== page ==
There has been a systematic and largely unconscious neglect of gender in palliative care research, practice and policy. This is despite significant, although previously uncollated, evidence that gender influences almost all aspects of end-of-life preferences, experiences and care. The social situations of women, transgender people and men often differ from one another while also intersecting in complex ways with sex differences rooted in biology. If palliative care is to meet its aspiration of providing universal benefit, it urgently needs to address a range of gender inequalities currently (re)produced at the level of the laboratory all the way through to government departments. In this call to arms, we spotlight specific instances where gender inequalities have been documented, for example, regarding end-of-life caregiving, end-of-life intervention and palliative care access and benefit. We highlight how gender inequalities intersect with other social determinants of health including ethnicity and economic status to exacerbate situations of marginality. We conclude by offering some practical steps that can be taken to support the discipline to adopt a more critical gender lens to support more equitable research, policy and practice.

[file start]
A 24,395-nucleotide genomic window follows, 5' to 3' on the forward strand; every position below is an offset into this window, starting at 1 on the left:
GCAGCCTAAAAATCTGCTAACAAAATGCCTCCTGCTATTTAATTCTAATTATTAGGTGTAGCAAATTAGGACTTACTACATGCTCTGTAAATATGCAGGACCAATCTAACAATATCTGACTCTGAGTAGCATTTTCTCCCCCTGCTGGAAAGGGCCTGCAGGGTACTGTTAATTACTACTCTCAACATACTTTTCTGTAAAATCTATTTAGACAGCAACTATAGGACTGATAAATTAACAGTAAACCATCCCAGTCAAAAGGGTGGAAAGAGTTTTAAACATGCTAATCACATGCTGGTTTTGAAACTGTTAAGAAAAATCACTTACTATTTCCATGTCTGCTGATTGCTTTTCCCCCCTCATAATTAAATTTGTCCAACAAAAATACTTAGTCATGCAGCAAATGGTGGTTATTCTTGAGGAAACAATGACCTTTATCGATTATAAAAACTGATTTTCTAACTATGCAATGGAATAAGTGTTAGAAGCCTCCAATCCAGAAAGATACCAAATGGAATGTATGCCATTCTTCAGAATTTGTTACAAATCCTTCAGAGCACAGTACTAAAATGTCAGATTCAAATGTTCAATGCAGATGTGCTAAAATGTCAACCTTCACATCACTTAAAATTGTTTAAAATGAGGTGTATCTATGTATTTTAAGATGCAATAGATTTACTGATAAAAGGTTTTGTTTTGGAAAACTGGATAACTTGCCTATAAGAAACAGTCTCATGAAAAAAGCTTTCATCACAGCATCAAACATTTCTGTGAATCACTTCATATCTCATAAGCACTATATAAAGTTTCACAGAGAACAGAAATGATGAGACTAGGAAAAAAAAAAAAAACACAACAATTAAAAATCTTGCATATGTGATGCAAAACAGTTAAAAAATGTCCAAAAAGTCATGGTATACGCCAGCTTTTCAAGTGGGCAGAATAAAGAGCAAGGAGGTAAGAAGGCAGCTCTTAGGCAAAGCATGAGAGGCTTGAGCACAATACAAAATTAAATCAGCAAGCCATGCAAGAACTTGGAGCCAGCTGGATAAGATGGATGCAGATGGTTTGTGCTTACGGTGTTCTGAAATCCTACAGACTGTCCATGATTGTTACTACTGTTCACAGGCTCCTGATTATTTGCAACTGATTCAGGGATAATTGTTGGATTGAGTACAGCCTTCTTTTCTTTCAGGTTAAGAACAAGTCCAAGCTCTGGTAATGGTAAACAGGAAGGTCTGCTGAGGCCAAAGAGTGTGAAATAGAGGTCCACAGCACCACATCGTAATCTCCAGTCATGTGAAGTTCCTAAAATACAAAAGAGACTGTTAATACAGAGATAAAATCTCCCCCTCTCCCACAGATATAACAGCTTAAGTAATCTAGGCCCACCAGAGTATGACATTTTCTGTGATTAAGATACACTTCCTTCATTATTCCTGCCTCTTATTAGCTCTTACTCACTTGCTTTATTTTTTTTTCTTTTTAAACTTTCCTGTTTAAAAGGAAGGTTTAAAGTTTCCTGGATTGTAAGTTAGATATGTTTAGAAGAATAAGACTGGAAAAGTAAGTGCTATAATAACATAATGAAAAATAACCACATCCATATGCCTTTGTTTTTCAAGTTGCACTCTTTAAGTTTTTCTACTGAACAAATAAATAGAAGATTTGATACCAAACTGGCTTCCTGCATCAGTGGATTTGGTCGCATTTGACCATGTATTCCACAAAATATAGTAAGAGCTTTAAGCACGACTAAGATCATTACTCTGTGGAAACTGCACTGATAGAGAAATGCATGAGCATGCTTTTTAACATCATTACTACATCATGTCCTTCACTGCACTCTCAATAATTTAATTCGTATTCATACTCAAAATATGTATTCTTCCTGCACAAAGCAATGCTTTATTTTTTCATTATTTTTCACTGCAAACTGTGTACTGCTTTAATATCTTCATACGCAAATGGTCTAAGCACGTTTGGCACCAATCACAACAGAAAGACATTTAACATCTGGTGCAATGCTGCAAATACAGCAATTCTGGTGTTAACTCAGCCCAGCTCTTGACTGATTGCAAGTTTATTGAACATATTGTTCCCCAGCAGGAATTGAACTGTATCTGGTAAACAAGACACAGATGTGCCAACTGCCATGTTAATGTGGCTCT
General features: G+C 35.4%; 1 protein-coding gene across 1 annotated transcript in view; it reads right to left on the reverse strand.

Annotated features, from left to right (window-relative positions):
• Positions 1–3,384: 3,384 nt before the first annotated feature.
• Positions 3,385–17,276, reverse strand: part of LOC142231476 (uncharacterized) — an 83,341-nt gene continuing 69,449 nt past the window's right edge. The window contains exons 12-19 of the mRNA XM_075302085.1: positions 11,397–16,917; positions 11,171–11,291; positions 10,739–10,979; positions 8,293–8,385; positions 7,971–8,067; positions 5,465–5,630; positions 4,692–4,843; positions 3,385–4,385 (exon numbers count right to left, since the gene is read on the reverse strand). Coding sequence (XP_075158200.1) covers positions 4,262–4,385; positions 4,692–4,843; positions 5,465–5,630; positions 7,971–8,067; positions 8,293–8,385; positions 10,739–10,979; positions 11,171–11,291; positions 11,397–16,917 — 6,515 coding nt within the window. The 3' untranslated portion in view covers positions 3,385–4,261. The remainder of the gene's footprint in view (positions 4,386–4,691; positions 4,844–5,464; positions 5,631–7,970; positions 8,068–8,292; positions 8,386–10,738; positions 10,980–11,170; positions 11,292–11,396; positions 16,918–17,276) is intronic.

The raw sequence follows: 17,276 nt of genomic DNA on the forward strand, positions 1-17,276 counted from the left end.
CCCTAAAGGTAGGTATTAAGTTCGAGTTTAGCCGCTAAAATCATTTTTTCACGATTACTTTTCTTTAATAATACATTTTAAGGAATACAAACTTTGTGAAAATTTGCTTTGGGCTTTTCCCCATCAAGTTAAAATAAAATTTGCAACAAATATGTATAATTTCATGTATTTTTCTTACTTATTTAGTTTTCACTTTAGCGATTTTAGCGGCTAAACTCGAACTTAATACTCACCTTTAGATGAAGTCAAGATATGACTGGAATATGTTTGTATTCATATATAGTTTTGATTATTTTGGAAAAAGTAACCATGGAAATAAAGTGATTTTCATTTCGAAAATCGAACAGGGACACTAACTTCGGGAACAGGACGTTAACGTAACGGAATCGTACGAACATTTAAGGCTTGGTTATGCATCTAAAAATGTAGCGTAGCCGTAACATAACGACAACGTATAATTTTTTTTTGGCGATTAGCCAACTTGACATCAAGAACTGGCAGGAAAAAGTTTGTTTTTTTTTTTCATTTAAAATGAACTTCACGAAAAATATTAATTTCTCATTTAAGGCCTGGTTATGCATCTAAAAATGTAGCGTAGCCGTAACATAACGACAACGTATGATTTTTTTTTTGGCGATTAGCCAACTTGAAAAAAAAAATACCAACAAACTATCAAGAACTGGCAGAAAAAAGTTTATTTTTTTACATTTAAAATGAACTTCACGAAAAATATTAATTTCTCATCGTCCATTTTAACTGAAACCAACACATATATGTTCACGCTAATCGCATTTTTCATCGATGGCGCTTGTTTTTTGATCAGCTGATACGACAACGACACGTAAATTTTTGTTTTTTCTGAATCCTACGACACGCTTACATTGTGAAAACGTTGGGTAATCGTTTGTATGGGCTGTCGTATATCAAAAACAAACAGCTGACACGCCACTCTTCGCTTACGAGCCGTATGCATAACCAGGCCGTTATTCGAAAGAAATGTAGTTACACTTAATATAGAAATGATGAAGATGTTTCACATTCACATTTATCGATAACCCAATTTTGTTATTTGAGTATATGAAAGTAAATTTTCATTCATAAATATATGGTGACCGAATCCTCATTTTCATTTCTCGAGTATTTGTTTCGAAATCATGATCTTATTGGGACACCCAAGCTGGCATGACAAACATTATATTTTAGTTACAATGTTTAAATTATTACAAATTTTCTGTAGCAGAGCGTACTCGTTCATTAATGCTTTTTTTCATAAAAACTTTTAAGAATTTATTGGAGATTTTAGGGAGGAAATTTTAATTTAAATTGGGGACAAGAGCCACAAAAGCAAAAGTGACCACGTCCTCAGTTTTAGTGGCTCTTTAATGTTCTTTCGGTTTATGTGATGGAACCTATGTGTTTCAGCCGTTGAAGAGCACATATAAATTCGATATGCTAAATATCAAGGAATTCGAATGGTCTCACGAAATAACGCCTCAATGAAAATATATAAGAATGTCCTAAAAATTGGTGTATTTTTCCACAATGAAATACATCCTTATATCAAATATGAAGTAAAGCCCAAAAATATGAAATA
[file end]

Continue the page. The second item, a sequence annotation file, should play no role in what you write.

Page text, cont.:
Keywords: end-of-life; gender; gender bias; inequalities; inequity; intersectionality; palliative care; social determinants of health.
© The Author(s), 2020.